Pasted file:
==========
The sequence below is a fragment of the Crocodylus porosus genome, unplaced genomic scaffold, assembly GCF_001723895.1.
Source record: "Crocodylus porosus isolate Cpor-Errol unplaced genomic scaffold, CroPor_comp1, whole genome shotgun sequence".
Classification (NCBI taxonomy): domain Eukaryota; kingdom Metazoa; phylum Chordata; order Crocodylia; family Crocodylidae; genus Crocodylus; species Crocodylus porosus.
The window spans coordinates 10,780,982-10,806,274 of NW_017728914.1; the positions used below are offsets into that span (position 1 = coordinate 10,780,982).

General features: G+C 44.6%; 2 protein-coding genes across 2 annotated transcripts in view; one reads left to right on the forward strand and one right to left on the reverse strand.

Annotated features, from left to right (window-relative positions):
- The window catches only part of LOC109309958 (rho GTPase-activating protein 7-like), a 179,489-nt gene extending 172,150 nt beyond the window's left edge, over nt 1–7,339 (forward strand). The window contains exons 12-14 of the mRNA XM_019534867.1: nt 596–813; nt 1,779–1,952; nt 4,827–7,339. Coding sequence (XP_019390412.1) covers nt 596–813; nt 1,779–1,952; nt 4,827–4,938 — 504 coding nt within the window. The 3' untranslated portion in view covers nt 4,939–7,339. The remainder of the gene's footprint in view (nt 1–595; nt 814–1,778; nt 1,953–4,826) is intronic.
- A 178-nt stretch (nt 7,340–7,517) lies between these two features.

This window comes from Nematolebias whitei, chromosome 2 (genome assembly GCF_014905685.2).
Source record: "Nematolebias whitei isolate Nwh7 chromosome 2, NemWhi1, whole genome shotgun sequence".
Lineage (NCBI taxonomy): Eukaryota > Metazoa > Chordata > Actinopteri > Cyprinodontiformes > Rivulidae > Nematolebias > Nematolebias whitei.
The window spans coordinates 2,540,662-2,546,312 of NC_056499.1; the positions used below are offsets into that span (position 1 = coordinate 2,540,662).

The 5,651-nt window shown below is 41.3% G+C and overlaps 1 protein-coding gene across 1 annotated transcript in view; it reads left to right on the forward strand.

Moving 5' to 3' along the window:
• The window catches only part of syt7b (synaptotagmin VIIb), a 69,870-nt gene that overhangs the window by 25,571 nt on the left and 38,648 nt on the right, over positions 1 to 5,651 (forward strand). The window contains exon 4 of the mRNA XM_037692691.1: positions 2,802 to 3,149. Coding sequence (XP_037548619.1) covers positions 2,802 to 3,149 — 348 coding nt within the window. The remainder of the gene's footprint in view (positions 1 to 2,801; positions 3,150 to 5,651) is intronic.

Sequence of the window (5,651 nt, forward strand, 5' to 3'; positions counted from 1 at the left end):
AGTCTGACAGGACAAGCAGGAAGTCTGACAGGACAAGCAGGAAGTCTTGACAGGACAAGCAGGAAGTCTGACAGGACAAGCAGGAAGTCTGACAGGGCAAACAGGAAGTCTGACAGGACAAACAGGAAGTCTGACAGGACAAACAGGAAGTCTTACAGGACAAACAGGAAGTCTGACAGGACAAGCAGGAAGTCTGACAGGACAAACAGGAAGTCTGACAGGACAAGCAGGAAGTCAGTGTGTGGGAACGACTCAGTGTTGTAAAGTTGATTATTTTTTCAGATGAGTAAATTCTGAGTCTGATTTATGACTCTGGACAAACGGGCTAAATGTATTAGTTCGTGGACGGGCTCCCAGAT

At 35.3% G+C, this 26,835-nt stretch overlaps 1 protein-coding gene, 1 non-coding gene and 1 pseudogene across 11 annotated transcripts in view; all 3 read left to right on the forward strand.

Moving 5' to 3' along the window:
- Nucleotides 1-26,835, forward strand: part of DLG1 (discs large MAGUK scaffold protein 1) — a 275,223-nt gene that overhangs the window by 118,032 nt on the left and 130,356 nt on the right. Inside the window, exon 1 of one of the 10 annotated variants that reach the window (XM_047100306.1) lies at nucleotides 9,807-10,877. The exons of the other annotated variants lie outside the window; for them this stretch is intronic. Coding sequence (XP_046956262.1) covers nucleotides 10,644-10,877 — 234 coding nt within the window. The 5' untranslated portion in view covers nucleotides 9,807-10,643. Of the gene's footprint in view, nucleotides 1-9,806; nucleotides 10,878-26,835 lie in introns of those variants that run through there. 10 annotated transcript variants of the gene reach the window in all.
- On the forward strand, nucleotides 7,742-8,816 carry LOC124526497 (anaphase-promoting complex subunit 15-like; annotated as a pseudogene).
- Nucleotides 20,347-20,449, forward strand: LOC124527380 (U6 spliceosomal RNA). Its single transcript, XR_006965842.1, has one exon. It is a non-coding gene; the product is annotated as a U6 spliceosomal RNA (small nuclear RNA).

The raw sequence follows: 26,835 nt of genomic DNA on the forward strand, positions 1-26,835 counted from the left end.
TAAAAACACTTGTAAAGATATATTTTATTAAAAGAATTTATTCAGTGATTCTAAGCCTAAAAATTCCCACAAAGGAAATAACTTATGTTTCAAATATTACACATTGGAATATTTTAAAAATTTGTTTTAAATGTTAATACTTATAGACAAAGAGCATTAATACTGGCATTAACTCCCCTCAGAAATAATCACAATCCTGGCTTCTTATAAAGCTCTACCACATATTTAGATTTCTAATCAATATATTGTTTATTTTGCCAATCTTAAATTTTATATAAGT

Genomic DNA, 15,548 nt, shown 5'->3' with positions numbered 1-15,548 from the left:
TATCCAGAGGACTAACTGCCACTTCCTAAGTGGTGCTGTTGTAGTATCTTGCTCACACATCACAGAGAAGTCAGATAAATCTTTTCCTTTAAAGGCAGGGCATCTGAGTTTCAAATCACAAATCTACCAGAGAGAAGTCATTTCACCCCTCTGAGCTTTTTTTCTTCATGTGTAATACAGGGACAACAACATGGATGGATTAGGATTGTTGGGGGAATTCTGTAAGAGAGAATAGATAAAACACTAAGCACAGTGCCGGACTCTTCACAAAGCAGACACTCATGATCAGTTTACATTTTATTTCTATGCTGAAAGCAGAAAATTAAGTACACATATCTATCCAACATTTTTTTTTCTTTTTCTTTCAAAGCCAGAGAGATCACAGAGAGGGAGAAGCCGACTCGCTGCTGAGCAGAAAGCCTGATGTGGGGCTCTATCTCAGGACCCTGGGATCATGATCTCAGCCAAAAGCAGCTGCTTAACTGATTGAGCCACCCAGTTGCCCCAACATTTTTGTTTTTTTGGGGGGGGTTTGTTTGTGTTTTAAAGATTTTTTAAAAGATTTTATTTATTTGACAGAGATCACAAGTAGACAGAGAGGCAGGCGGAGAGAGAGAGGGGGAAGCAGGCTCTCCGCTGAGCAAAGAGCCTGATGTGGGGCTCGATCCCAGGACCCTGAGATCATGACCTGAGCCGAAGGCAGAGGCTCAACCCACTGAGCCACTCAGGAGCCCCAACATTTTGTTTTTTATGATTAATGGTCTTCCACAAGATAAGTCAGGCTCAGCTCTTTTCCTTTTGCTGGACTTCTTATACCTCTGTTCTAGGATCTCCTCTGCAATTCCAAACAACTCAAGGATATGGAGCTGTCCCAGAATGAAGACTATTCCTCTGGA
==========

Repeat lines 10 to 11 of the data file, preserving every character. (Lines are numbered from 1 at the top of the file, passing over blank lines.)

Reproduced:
Source record: "Nematolebias whitei isolate Nwh7 chromosome 2, NemWhi1, whole genome shotgun sequence".
Lineage (NCBI taxonomy): Eukaryota > Metazoa > Chordata > Actinopteri > Cyprinodontiformes > Rivulidae > Nematolebias > Nematolebias whitei.